States & UTs

    Tripura's changing of the guard may not benefit the BJP as it staves off the tribal party

    Pankaj Sharma
    December24/ 2022
    Last Updated:

    Agartala (The Hawk): To send a message of hope to the populace and combat the anti-incumbency effect, the BJP replaced Tripura's chief minister seven months ago. But the Tipraha Indigenous Progressive Regional Alliance is now posing a genuinely royal threat to the saffron party and the other opposition parties (TIPRA).

    The growth of TIPRA and other significant concerns and developments from 2022 are anticipated to continue into the new year, altering the political climate in the northeastern state that is about to have elections.

    The Tripura Tribal Areas Autonomous District Council should be elevated into "Greater Tipraland State" for the tribals, who make up one-third of the state's four million residents, according to the TIPRA, led by former royal scion Pradyot Bikram Manikya Deb Barman.

    Before the anticipated February assembly elections, the extremely sensitive "Greater Tipraland State" demand of the TIPRA, also known as Tipra Motha, "convinced" an unanticipated number of tribals, raising serious electoral concerns for the BJP, CPI-M, Congress, and the Trinamool Congress.

    On May 14, the BJP's top officials abruptly fired Biplab Kumar Deb as chief minister, replacing him with Manik Saha, the state's president at the time and a Rajya Sabha member.

    The party's national and state leaders have yet to explain why Deb was demoted from the top position.

    The state of Tripura was dominated in 2022 by the change of the chief minister, the sudden rise of TIPRA, the Trinamool Congress' determined efforts to grow its organisational base in the BJP-ruled Tripura, political violence, despite agitations, the rehabilitation of more than 37,136 tribal people who sought refuge in Tripura after being driven from Mizoram 25 years ago, switching sides by seven MLAs of the BJP and the IPFT to the Congress, and the TIPRA. Some of these

    Despite strongly opposing the TIPRA's demand for a "Greater Tipraland State," all of the major political parties, including the ruling BJP and the opposition CPI-M, as well as the Congress and Trinamool Congress, are secretly attempting to form an alliance with the tribal-based party in order to win the support of tribal voters, who will determine whether or not an absolute majority is achieved in the elections.

    Out of the 60 assembly seats in Tripura, 20 seats are set aside for indigenous people and 10 seats for members of scheduled caste communities.

    The BJP is eager to keep up the same pace in Tripura as it did in Assam (2021) and Manipur (2022), where it won re-election for a second time in a row.

    In Tripura, the BJP won the 2018 assembly elections in an alliance with the tribal party Indigenous People's Front of Tripura (IPFT), ousting the CPI-M-led Left parties, which had ruled the northeastern state for 35 years in two phases (1978-1988 and 1993-2018).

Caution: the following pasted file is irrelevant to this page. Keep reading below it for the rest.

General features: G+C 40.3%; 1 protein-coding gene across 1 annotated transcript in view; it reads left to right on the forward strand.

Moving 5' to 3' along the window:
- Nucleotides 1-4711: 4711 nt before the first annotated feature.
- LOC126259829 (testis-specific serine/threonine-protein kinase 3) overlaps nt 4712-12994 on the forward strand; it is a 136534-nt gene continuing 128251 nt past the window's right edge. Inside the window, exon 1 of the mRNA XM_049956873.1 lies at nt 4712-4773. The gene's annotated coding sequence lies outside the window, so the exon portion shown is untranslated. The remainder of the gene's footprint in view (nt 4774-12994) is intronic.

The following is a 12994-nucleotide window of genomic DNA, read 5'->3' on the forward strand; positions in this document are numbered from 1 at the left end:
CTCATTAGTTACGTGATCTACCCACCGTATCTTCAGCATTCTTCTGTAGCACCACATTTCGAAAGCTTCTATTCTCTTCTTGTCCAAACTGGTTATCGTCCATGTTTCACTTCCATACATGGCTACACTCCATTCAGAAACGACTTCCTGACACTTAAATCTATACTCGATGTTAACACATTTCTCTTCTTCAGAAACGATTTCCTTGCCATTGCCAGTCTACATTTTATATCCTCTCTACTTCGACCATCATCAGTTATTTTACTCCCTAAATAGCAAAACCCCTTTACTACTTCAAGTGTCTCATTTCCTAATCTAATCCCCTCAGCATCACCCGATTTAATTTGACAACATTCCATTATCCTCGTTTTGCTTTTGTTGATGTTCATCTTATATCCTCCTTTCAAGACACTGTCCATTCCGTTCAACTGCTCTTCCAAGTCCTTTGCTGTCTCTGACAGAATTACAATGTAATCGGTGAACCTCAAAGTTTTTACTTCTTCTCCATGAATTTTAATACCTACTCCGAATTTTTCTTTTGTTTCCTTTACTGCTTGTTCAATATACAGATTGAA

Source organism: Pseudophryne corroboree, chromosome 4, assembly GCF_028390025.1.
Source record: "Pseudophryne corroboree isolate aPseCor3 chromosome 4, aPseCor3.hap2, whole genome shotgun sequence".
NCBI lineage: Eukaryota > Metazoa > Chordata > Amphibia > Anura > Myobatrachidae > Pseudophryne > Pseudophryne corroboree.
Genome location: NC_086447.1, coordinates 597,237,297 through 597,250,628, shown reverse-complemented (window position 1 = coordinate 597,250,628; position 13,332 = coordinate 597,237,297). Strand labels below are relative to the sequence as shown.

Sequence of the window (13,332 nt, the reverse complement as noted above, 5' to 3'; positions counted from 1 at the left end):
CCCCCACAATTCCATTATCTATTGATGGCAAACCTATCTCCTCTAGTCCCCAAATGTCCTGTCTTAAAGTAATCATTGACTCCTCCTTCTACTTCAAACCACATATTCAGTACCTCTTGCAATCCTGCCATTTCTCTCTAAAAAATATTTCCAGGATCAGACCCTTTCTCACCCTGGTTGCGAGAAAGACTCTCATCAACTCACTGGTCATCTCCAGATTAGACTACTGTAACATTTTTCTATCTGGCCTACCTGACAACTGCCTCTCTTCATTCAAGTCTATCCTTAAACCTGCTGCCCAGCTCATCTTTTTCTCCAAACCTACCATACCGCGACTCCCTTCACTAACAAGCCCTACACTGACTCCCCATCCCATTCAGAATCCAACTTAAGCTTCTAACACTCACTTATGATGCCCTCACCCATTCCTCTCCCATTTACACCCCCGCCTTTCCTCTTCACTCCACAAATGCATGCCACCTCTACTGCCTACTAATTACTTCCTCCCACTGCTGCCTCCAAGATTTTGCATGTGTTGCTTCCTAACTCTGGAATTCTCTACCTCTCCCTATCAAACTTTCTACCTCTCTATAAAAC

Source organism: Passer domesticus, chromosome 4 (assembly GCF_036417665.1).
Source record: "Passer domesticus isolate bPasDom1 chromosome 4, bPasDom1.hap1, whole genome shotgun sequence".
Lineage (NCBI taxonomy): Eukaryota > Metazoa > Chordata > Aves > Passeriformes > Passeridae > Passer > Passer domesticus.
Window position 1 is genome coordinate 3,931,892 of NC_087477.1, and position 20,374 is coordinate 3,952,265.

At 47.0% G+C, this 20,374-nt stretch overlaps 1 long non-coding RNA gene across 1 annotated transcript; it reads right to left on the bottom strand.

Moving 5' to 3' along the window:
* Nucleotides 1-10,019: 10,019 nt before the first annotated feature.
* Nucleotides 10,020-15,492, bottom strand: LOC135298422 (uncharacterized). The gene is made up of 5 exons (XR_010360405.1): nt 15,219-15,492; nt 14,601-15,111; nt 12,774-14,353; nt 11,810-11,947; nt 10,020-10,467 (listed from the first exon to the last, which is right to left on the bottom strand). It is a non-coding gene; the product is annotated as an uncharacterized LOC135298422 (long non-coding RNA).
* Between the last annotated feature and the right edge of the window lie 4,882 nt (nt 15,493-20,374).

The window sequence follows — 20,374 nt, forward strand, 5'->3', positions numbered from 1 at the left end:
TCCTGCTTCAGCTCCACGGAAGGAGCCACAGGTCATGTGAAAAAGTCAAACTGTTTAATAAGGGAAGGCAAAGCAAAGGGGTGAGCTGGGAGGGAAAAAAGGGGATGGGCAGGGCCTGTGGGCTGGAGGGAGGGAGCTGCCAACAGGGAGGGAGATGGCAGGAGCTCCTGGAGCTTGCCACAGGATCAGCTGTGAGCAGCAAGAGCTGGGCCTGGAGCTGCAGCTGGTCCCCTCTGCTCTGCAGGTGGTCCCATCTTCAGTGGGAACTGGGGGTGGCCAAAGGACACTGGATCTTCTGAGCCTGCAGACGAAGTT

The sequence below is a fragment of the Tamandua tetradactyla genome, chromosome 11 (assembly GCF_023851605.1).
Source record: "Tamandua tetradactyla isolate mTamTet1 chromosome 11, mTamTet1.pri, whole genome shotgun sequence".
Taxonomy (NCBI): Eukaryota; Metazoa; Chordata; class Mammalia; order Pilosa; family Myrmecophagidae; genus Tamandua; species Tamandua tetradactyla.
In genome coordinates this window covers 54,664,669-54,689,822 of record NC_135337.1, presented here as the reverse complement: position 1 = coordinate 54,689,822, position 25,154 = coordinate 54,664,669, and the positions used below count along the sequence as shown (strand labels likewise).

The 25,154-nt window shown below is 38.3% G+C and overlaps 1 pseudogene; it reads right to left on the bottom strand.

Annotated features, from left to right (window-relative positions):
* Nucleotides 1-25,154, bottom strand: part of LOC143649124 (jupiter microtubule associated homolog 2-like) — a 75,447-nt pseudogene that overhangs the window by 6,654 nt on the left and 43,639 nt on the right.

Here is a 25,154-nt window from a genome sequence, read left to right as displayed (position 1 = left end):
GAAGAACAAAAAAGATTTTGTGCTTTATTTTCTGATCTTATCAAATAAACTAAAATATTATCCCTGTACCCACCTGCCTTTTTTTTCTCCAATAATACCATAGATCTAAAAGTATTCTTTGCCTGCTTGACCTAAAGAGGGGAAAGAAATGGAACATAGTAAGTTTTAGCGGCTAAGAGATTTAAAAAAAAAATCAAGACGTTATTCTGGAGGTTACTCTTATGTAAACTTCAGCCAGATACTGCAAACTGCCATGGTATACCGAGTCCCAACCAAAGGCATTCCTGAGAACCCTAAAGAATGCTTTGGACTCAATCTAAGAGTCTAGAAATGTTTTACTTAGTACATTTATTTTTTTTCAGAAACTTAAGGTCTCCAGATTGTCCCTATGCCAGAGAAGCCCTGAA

According to political analyst Sekhar Datta, the BJP government has been dealing with so many anti-incumbency issues that they are ill-prepared to handle the election challenge.

    The BJP's top leaders do not want to risk trying to fix all of the problems, shortfalls, and failures in the current administration. They began the electoral preparations in a large way and well in advance because of this.

    In order to finalise the plan before the poll, Prime Minister Narendra Modi and the party's national president J. P. Nadda already visited the state, according to Datta, who spoke to IANS.

    Political observers claim that Biplab Kumar Deb's removal from the party's top position on May 14 was an obvious effort to combat anti-incumbency and any internal unrest in Tripura, even though the party's national and state officials have not yet provided an explanation.

    The top leaders of the BJP decided to implement a similar change in Tripura, where the party had less than 2% of the vote before the 2018 assembly elections, after the approach of replacing the chief minister ahead of elections proved successful in Uttarakhand.

    Since 2019, the BJP has replaced the chief ministers of five states, including Gujarat and Karnataka.

    In terms of trade and business, Tripura sold natural rubber, pineapples, jackfruits, lemons, and other fruits to Bangladesh, Nepal, Dubai, the United Arab Emirates, and other nations, which inspired farmers to increase their production of these products.

    The Tripura administration promised to make the region a "drug-free state," and over 2,000 drug dealers were apprehended and jailed by law enforcement authorities.

    According to Tripura Chief Minister Manik Saha, when drug-related activities declined, 40% of atrocities against women and 10% of incidences involving the rape of young girls also fell.

    Following Tripura's emergence as the second-largest natural rubber-producing state in the nation after Kerala, where natural rubber is currently grown on 89,264 hectares of land and produces 93,371 tonnes of rubber annually valued at Rs 1691 crore, the state government has adopted a policy to extensively cultivate the prized Agar tree there.

    More than 12 million Agar trees can be found in the state's private sector.

    (Inputs from Agencies)